Tips that will assist you in not becoming a victim of f raud, according to the Southern African Fraud Prevention Service: Shred all documentation that contains your personal information – do not throw anything away that someone else could use to impersonate you. Always remain attentive at ATMs. Make sure that your online accounts have strong passwords that aren’t easy to decipher. Never respond to an email that asks you to update your personal and banking information by clicking on a website link provided in the content of the message. Be very selective with the type of information that you share on social media sites and make use of privacy settings. Only carry your ID book or passport when it is absolutely necessary, otherwise keep them safely locked away. Do not be taken in by scammers who send messages telling you that you have won a prize, or inherited money. immediately, says Chris Labuschagne, CEO FNB Credit Card. “The bank will investigate the case [all cases are investigated on their own merit] and if the bank f inds that the customer has indeed been defrauded, and it was not due to negligent behaviour such as divulging the PIN, they are likely to be refunded.”
What consumers need to keep in mind is that there are procedures in place in order for them to prevent becoming a victim (see textbox on preventative measures). One particular measure includes regularly checking your credit report. This will not only help you keep an eye on your credit rating, but also help you identify any unusual activity. According to Lenisa, every South African citizen is entitled to one free credit report annually (as per the National Credit Act 34 of 2005).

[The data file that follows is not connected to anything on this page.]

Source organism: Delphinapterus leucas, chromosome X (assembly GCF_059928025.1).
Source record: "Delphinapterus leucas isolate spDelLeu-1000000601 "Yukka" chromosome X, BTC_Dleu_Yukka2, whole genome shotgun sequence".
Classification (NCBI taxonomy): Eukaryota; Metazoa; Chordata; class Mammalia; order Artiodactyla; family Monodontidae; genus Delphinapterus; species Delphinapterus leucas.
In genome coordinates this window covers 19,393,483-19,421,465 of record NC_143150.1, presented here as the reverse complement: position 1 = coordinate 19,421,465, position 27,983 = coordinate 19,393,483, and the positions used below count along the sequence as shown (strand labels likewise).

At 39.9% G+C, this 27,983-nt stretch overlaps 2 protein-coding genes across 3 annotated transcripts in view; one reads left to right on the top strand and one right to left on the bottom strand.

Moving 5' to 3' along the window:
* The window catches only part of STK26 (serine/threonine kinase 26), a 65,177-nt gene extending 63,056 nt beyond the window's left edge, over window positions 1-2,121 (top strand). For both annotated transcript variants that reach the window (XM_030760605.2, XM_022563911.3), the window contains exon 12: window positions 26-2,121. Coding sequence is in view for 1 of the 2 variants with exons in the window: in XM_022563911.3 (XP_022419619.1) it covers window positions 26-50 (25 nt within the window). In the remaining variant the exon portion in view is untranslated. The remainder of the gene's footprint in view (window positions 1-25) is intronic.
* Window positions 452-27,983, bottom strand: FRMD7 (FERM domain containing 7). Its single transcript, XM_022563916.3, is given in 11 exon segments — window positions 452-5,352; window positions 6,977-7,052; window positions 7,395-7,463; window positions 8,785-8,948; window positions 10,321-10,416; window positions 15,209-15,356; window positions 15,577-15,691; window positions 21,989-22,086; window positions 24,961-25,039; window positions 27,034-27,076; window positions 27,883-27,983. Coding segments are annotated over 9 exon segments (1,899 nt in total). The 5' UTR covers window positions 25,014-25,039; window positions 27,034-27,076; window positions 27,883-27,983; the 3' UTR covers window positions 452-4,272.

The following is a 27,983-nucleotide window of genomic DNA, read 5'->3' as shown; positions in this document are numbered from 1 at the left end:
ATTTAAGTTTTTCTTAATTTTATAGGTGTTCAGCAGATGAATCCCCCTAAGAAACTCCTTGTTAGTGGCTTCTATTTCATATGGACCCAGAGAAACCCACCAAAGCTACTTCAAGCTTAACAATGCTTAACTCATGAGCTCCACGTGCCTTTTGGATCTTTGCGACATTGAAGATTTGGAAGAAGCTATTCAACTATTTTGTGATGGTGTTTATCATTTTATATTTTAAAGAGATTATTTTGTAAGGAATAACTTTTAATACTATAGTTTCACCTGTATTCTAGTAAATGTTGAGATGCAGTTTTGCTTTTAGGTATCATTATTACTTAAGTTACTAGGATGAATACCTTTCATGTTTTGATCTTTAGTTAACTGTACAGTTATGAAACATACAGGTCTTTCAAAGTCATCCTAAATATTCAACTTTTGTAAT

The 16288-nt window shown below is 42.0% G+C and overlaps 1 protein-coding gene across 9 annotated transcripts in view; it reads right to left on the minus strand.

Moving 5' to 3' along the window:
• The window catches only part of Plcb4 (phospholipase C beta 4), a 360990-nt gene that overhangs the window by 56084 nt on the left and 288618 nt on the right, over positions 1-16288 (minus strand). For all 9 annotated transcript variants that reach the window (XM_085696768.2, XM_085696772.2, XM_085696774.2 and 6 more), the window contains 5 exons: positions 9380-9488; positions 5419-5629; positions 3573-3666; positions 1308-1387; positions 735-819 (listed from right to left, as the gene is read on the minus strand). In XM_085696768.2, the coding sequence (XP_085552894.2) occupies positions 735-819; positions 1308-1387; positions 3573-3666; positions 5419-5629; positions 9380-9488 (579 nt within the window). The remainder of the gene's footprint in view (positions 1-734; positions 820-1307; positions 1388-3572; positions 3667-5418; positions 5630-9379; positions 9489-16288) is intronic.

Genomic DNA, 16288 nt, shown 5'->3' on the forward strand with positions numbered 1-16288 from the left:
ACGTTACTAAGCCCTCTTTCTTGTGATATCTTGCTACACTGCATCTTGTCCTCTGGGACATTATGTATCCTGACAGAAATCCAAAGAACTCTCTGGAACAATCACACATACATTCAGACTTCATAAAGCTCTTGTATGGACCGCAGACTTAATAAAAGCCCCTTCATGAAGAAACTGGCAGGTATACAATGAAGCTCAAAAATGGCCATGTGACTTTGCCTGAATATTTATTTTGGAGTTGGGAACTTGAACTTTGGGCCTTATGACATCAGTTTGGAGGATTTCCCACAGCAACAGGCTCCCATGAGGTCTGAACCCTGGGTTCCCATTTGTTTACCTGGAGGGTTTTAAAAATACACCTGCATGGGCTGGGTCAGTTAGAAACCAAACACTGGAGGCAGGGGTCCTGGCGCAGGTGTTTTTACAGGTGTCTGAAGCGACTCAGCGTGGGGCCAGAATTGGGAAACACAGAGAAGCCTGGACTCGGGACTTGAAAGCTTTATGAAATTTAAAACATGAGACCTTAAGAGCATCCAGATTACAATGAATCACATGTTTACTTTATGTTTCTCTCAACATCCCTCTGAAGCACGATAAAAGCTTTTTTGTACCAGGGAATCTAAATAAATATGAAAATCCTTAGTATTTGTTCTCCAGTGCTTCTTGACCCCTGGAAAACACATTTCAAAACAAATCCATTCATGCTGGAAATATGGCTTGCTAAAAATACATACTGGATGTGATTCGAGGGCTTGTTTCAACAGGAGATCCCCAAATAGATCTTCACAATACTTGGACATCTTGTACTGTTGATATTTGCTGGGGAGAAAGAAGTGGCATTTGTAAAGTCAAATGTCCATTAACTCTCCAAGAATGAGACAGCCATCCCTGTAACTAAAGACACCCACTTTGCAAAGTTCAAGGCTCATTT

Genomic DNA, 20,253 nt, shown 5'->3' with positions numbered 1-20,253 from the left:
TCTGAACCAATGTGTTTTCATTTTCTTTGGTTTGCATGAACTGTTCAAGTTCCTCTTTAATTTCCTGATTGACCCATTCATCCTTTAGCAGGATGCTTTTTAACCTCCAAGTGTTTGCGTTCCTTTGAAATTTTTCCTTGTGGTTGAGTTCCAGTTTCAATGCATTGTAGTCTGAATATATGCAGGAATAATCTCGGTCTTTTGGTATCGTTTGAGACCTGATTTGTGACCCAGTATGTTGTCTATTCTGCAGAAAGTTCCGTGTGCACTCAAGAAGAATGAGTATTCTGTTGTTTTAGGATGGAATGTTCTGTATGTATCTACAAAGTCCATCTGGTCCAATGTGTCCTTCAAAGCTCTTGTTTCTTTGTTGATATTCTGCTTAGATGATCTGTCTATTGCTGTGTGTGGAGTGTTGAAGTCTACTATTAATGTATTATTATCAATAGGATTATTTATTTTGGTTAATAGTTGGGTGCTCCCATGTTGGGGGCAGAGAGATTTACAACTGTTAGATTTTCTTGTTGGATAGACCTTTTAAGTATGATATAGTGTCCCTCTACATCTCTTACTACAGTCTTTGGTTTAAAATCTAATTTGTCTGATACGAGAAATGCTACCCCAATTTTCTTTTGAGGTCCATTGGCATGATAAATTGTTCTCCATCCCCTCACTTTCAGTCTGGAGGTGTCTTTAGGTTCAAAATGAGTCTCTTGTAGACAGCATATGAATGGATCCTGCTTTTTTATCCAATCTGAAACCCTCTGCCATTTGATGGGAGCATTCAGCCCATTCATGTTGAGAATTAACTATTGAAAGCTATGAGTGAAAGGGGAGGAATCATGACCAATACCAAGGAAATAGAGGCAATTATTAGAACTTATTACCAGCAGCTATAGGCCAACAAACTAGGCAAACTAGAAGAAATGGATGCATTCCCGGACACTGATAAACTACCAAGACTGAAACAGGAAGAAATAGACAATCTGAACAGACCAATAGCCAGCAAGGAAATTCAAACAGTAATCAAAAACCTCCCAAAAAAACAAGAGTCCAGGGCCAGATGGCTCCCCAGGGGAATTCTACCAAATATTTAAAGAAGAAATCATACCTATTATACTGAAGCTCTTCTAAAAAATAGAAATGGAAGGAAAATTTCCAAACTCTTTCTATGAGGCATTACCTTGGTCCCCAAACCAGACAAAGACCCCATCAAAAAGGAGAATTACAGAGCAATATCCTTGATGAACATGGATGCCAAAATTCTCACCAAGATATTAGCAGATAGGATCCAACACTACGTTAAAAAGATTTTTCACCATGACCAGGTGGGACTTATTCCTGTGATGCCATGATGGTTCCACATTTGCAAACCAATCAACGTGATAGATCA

For those who feel that transacting online is a safer option, think again. “Almost 50% of credit card f raud takes place online, despite only 2% of transactions taking place online,” says Walter Volker, chief executive of the Payments Association of South Africa ( PASA). Given that online sales are expected to reach $1.92tr (R22.8tr) by 2016 globally, the high rate of online fraud is not surprising.
Unfortunately, preventing online fraud “is one of the most difficult things to do as in most cases the compromised data is held at the merchant where the breach may have occurred,” says Deon Louw, head of card and merchant fraud at Nedbank. “Clients should attempt to transact at reputable business and ensure that they have an activated SMS notification which notifies them of all spent above a pre-set threshold, should you receive an approve-it request and are not transacting, do not approve it.” SO, HOW CAN YOU SAFEGUARD YOURSELF AGAINST ONLINE FRAUD? FNB PROVIDES A LIST OF WHAT TO LOOK OUT FOR:
Never respond to emails asking for your personal banking information, particularly not a mail that claims to be from your bank as your bank will never ask for such details over the phone, SMS or email.
When making online purchases, only deal with reputable sites and check the functionality of the site before you make a payment.
Check that there is a padlock displayed next to the URL and that there is an ‘s’ after http in the web address – this indicates a secure site.
Update and run your anti-virus and spyware programme regularly.
Never leave your cards and wallet lying around.